It is a nostalgic poem, so let me start with my own memory of it. Seventeen or so years ago, I came to The Waste Land in the way I then came to most poems—high on caffeine, late at night, crouched on the floor of Moe’s on Telegraph Avenue, coming to books by finding Berkeley jetsam…..
I have a distinct memory of that self and that book, and when, seventeen years later, a publication I quite like asked me to review the new iPad app of The Waste Land, it was this memory I had to contend with.
I love the physical feel of books: the soft velvet finish of the matte cover finish that’s become so popular lately, the wonderful new-ink smell that turns into the persistent old-paper smell over time, toying with furry deckled edges. Reading my old, worn copies of certain books – say, The Bell Jar or Heinlein’s The Past Through Tomorrow to use two very disparate examples – is a remembrance of things past; with the first, I see the dogears and smudges left from 1971, as well as notes and underlines from a paper I wrote in the mid-80s (I kept that paper for more than 20 years, because it included an enthusiastic comment of approval from a professor I admired); with the second, the pages now falling out, I remember Ray Lodato, who showed me through classic science fiction (and my first broken heart, but we won’t go into that now). I don’t replace these books because the experience of reading a new copy wouldn’t be the same.
So I understand what Taylor means when she talks about sitting on the floor of an old used bookstore, discovering Eliot. I’ve sat on the floor of more than one old used bookstore myself (though, in recent years, I’ve decided there’s a reason God made chairs).
I loved reading this essay (available online), what it had to say, the form of it – the software review as poetic commentary. The title alone evokes worlds. I can see why it was included in Pushcart, both because it’s intelligent and delightful reading, and because it’s another poke-in-the-eye at technology (Bill Henderson is no fan of online literature) – but a thoughtful and qualified poke-in-the-eye: Taylor came to “grudgingly” appreciate Eliot-by-app, even though it didn’t live up to her nostalgic memory. But what ever does?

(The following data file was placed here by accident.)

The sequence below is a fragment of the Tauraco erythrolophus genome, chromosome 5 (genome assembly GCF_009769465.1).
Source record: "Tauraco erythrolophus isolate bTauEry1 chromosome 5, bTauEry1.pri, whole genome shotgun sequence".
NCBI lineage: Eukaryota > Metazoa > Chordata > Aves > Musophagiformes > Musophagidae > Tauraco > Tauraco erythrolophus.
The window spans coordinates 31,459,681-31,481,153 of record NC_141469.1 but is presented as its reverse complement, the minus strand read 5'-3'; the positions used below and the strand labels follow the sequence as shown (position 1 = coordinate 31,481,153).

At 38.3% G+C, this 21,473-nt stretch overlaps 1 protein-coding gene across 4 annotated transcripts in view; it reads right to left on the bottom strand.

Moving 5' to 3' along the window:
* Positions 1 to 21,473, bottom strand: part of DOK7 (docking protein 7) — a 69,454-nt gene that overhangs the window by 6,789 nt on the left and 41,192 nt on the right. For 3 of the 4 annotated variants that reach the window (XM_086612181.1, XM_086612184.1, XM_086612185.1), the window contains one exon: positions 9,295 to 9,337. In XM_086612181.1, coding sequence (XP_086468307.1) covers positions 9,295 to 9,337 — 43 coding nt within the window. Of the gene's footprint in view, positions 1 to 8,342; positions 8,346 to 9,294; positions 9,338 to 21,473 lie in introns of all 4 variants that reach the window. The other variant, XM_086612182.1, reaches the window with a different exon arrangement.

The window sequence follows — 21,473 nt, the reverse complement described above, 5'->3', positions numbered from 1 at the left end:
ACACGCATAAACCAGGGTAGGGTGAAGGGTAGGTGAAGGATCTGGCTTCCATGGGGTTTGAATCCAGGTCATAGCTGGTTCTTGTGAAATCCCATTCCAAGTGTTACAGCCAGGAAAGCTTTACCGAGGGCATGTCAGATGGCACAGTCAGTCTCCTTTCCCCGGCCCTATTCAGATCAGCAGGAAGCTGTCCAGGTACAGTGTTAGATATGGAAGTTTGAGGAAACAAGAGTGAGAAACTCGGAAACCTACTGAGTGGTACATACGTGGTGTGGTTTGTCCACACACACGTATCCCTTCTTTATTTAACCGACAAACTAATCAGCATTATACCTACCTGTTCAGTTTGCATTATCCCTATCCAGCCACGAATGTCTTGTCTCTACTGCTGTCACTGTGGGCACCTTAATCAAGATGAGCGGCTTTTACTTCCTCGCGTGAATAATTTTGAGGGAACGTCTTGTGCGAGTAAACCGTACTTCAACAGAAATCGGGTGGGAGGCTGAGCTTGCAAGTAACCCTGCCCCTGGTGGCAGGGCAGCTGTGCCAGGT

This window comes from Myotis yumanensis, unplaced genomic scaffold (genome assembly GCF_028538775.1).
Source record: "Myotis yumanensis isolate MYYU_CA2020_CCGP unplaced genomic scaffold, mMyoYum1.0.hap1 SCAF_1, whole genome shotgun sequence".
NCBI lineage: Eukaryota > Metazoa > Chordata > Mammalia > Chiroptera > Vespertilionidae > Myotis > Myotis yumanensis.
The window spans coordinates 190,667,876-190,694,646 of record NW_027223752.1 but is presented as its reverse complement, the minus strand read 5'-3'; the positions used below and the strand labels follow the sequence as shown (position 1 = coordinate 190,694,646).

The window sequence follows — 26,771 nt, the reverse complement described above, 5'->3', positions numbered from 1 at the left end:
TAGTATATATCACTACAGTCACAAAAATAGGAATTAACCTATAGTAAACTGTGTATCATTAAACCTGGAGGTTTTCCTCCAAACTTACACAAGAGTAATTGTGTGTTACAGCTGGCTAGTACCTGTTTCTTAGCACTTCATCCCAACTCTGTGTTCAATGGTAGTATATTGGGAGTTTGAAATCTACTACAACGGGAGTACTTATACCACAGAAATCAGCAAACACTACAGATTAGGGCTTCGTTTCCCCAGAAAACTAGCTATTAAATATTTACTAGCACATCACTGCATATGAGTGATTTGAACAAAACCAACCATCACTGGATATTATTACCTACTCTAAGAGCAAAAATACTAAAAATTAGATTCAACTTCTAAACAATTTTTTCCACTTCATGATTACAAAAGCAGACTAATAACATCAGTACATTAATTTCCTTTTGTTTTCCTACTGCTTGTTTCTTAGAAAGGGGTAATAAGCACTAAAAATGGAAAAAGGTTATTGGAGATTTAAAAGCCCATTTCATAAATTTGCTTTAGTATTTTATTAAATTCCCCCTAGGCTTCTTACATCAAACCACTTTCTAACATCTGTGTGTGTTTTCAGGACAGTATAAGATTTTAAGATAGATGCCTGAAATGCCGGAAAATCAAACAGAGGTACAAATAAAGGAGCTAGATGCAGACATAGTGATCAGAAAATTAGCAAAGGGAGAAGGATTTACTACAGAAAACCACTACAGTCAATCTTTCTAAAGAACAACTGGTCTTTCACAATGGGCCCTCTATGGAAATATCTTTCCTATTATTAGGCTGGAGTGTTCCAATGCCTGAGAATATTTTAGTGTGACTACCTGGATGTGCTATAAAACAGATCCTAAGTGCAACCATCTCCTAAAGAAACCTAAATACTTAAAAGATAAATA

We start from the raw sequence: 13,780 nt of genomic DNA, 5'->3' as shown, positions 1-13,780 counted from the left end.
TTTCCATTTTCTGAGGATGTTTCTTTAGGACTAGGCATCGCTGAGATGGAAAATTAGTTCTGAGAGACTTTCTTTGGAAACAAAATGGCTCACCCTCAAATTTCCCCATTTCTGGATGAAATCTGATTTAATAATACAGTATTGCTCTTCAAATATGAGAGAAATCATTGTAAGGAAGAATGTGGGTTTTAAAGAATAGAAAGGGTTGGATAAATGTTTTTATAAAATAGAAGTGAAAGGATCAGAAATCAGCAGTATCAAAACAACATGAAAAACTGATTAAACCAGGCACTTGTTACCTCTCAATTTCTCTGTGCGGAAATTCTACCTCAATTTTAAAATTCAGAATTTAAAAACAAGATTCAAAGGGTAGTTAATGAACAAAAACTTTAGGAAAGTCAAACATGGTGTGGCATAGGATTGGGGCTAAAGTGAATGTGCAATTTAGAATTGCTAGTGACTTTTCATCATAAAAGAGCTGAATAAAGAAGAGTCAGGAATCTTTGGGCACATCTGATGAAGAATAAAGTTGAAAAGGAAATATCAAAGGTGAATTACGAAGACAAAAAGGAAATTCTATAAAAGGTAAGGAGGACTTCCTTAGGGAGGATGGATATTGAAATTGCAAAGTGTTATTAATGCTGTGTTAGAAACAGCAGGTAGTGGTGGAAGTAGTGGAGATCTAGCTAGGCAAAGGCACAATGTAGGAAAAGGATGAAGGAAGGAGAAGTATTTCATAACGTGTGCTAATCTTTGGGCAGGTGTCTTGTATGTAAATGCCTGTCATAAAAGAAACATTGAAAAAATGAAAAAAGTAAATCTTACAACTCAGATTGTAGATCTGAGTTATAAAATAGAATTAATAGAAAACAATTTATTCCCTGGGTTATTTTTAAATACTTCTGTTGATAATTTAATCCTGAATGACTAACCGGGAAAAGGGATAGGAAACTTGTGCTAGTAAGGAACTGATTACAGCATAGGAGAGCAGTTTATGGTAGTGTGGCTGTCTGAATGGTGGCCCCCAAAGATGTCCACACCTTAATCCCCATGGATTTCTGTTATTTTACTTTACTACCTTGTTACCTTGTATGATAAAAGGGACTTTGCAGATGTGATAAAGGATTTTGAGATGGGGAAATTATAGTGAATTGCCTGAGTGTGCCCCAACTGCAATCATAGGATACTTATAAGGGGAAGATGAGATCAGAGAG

Taylor recounts the almost stereotypical initial slog through technology: “My first impression of receiving the poem was of being on hold…. How often these days one has to call customer support: we have traded in laying down our lives in coffee spoons for calls to iTunes.” What terrific juxtaposition, but also, what a metaphor: getting to the poem takes effort, and can be a frustrating experience, particularly ironic in a medium whose selling point is immediate access.
When she finally gets to the app itself, her description of the experience is equally evocative:
According to interviews about the app, its publishers, Faber and Touch Press, designed it to put the poem front and center. It felt sort-of center: the app opens to a menu of eight kinds of interactive experience, of which just reading the poem is only the first…. But before I could see T. S. Eliot’s poem, I saw, once again, my own face hovering in the screen. I was in my own way, yet again. “Can you turn off the lights?” I called to my husband, who was reading the newspaper beside me. “I cannot see the poem.”